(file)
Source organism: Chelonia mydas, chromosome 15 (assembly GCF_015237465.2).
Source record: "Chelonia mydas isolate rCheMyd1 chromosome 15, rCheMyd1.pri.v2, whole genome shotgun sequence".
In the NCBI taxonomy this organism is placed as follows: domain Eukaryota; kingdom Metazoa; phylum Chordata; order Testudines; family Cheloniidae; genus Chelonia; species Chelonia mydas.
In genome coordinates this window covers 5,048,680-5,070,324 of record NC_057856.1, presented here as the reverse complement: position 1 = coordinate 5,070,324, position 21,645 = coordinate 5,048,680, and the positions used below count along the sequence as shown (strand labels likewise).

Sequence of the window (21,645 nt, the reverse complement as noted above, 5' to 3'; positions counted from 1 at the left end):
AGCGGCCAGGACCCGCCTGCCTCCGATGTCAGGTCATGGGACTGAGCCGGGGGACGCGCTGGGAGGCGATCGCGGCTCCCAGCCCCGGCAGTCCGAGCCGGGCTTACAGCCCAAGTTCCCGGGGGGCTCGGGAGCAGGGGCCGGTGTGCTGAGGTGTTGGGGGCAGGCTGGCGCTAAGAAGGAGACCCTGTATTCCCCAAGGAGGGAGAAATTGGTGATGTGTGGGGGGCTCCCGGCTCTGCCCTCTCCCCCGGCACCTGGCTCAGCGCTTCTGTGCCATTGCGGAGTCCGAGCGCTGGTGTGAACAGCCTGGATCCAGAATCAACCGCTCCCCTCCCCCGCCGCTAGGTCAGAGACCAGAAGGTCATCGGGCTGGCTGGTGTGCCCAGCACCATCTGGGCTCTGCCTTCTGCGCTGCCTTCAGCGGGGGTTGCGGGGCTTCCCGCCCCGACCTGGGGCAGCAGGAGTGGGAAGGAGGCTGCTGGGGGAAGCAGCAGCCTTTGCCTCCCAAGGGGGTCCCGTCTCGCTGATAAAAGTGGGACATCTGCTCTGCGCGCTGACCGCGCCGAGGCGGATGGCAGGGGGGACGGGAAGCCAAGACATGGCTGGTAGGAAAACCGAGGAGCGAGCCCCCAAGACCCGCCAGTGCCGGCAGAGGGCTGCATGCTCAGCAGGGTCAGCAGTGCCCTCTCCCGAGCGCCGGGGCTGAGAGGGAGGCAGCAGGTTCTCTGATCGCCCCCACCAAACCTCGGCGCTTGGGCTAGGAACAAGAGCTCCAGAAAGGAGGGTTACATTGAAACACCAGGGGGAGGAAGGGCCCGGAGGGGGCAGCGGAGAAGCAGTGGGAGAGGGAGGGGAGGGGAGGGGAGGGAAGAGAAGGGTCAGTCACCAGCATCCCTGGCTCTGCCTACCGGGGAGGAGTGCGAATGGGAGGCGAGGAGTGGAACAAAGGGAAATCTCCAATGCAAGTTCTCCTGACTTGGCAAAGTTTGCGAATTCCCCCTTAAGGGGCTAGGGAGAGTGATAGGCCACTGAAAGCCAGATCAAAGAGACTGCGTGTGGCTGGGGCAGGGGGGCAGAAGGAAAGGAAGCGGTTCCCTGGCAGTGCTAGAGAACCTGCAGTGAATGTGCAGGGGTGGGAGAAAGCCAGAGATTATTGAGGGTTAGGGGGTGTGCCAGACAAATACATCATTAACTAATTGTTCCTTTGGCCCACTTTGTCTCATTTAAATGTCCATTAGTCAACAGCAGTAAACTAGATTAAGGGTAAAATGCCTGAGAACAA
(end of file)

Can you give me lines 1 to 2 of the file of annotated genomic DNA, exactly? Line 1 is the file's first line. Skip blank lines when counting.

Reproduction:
Source organism: Chelonia mydas, chromosome 15 (assembly GCF_015237465.2).
Source record: "Chelonia mydas isolate rCheMyd1 chromosome 15, rCheMyd1.pri.v2, whole genome shotgun sequence".